Three Nights a Week (Trois nuits par semaine) by Florent Gouelou is a captivating exploration of love, identity, and the multifaceted aspects of queer culture. The film, directed by Florent Gouëlou, follows the life of Baptiste, an aspiring photographer, whose encounter with the charismatic drag queen, Cookie Kunty, propels him into the vibrant world of drag, self-discovery, and love, for himself and for the world around him. 

Gouelou’s directorial debut moves beyond the surface of glamour often associated with drag culture, offering an intimate portrayal of the drag scene. Through the highs and lows of Parisian nightlife and Baptiste’s awakening to the colourful world of drag, the film sheds light on the complexities of identities and self-expression within the drag community, emphasizing the contradictions of life beyond the curtain call. Through Baptiste’s lens, the audience is invited to witness the multifaceted aspects of queer identities and their role in challenging preconceived notions and societal norms.

The heart-warming and thought-provoking relationship between Baptiste and Cookie Kunty serves as the film’s emotional core, oscillating between a tender romanticism and the often-complicated instability of self-discovery. Their love story unfolds with sensitivity and authenticity, standing out amidst the neon-lit atmosphere of Parisian nightlife and the film skilfully explores the intricacies of their connection, transcending conventional norms and expectations, thereby celebrating the diversity of human connections.

Three Nights a Week is extremely successful in subtly addressing themes like the fluidity of gender identity and the challenges of self-discovery. Baptiste’s journey into the world of drag becomes a metaphor for personal exploration, encouraging the audience to reflect on diverse ways of self-expression, and the film’s commendable ability to navigate these themes without sensationalism underscores its commitment to telling queer stories in an unfiltered and unadulterated manner. The brilliance of the film also lies in its portrayal of characters, particularly Baptiste and Cookie Kunty. As reviewers pointed out, the theme of the double is omnipresent, with Cookie seamlessly transitioning between her larger-than-life drag persona and the surprisingly insecure Quentin. The film therefore becomes a meditation on the different versions of oneself that coexist within, challenging conventional notions of identity and love.

Gouelou’s writing ended up exceeding expectations, delivering a narrative that evolves beyond traditional tropes and reviewing viewers with unique moments of queer liberation that stand as a testament to the evolving nature of queer storytelling, pushing boundaries and offering a profound meditation on the complexities of the self. Indeed, the increasing popularity of drag culture over the past decade is a heartening phenomenon, further celebrated by Three Nights a Week. Yet, the film goes beyond being a mere narrative and becomes a tribute to the real work behind successful drag performances, providing a glimpse into the lives of queer creatives and their primary role in LGBTQIA+ activism. Drag, as depicted in the film, has been a vehicle for self-expression and activism throughout history, challenging gender roles, fostering community, and acting as a catalyst for social change.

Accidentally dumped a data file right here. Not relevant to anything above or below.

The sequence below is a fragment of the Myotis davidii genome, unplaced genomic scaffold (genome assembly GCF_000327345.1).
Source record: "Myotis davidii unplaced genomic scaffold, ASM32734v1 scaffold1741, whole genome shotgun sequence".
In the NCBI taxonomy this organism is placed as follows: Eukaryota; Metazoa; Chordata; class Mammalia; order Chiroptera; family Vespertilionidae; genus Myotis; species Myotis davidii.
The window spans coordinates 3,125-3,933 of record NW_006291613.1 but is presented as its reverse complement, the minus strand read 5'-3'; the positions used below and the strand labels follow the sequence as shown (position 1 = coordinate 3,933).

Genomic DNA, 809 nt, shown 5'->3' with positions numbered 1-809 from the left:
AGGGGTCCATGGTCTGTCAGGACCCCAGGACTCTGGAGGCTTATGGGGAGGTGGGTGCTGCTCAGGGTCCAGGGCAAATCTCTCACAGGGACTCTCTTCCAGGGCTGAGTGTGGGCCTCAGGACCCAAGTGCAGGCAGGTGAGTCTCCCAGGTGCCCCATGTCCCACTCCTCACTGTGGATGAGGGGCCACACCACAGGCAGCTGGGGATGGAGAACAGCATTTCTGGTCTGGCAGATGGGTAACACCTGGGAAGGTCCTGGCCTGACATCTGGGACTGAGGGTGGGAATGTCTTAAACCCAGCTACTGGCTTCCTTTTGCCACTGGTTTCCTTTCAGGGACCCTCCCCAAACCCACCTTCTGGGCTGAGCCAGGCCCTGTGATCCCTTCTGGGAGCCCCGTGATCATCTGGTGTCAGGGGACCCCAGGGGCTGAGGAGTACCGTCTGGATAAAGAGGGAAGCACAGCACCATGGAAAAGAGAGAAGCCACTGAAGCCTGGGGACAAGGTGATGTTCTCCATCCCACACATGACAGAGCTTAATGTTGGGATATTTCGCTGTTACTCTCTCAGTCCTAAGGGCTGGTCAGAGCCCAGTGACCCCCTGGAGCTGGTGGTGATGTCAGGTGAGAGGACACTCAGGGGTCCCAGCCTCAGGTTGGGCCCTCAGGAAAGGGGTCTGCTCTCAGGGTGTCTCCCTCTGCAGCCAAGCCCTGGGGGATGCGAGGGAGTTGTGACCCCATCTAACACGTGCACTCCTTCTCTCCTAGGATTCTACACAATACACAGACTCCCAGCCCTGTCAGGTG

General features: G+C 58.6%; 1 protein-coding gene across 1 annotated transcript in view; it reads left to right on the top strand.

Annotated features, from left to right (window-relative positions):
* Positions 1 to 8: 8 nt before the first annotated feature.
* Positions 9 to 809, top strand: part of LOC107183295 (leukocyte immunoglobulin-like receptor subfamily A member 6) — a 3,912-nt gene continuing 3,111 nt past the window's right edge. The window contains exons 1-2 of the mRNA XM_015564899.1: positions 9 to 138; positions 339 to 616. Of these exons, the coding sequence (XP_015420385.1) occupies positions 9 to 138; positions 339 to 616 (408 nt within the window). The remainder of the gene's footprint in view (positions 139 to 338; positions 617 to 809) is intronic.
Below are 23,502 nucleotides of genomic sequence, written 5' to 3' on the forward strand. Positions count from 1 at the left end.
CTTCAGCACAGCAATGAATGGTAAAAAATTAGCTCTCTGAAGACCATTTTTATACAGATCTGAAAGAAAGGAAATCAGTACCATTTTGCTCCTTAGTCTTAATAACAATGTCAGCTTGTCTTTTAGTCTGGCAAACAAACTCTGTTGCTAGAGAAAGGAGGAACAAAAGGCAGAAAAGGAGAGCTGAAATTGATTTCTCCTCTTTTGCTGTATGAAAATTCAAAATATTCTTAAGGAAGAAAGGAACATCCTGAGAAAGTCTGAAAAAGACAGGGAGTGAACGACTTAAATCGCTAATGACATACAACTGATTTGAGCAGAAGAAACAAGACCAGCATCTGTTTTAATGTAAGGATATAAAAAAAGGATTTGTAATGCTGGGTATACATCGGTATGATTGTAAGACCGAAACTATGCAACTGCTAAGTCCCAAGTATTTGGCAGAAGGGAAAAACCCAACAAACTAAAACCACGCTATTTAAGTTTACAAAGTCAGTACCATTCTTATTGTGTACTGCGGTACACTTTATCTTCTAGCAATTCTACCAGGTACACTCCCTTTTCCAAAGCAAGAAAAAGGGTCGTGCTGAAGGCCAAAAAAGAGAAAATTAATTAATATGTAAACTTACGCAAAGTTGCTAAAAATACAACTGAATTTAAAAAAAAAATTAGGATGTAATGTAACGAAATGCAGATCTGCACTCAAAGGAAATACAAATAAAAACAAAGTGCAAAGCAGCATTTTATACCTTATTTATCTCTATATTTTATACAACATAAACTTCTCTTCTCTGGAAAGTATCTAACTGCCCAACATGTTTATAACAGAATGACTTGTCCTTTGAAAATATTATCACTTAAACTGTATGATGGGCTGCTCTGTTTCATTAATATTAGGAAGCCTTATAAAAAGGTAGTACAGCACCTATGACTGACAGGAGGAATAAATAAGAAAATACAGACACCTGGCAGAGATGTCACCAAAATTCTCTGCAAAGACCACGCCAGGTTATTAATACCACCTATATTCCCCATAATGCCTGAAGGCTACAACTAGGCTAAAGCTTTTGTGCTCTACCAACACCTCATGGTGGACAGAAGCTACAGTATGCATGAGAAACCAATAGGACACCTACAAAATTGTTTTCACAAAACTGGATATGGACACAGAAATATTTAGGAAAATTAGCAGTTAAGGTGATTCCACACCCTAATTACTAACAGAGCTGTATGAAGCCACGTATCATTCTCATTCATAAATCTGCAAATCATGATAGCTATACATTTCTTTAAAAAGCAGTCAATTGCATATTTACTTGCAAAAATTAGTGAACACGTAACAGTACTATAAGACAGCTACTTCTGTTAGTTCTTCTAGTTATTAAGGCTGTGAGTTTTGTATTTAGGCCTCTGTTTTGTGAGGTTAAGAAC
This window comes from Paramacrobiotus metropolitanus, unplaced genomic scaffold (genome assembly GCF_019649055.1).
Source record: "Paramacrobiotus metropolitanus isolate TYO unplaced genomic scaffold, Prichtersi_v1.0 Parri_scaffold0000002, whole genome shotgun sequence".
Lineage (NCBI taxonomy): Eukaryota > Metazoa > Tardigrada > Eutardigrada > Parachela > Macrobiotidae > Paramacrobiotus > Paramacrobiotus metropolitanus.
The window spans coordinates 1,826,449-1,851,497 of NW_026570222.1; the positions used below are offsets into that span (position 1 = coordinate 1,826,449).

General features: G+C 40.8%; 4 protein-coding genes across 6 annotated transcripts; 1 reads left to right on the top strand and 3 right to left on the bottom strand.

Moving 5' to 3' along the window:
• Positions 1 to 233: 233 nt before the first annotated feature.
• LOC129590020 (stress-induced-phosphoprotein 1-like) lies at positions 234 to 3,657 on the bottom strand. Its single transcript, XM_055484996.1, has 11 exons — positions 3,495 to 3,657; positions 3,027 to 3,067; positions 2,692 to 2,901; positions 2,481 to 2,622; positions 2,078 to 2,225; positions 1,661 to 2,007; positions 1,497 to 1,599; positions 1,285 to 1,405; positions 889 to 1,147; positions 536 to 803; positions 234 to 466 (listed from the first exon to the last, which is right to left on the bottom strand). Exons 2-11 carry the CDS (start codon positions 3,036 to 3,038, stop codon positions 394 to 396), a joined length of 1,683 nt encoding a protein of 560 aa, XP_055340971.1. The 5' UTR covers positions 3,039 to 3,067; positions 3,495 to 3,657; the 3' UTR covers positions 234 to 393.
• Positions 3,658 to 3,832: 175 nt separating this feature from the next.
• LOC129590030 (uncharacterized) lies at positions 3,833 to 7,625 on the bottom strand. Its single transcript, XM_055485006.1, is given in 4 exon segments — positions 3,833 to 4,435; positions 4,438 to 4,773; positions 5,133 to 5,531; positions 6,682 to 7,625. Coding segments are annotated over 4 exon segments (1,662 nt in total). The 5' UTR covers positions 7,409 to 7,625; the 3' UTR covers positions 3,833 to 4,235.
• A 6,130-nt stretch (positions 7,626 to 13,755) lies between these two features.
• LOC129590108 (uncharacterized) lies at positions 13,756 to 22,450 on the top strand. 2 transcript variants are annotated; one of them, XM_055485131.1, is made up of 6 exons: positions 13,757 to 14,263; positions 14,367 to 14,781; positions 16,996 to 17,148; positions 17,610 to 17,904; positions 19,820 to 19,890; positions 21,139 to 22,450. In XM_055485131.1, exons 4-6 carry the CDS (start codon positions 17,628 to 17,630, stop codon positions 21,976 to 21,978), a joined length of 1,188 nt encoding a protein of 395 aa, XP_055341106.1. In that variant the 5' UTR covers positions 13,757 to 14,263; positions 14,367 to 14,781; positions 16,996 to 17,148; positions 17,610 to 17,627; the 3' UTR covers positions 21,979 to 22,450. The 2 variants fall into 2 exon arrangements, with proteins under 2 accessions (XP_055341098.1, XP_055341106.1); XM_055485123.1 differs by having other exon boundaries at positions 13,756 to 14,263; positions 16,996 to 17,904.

Although many administrations, governments and political groups seem to be increasingly willing to reign in the freedom of queer individuals to express themselves freely, reducing queerness to some novel, and passing, phenomenon, drag and queerness have existed throughout history, predating the rigid gender binaries imposed by colonial societies. Indeed, many indigenous cultures have long celebrated gender variance and non-binary identities, recognizing the fluidity of gender expression and, what today we call gender fluidity, is nothing more than the most modern iteration of concepts that have accompanied society for centuries.

Such historical significance has, since then, transcended its subcultural origins, gaining immense visibility and influence in mainstream media, entertainment, and politics. Queerness, as of today, is rooted activism and is a testament to the resilience of the human spirit and for its need for expression, belonging, and resistance, when necessary.

Three Nights a Week therefore emerges not only as a remarkable debut in LGBTQIA+ cinema, but also as a testament to the power of drag culture in promoting self-discovery, acceptance, and activism. Through the lens of Baptiste and Cookie Kunty, the film navigates the complexities of identity and love, inviting audiences to reflect on the diverse ways people express themselves. Drag culture, as portrayed in the film and examined through history, continues to be a vital force in challenging societal norms and promoting inclusivity and Three Nights a Week stands as a shining example of the importance of unfiltered storytelling in advancing LGBTQIA+ rights and celebrating the vibrant spectrum of human existence.

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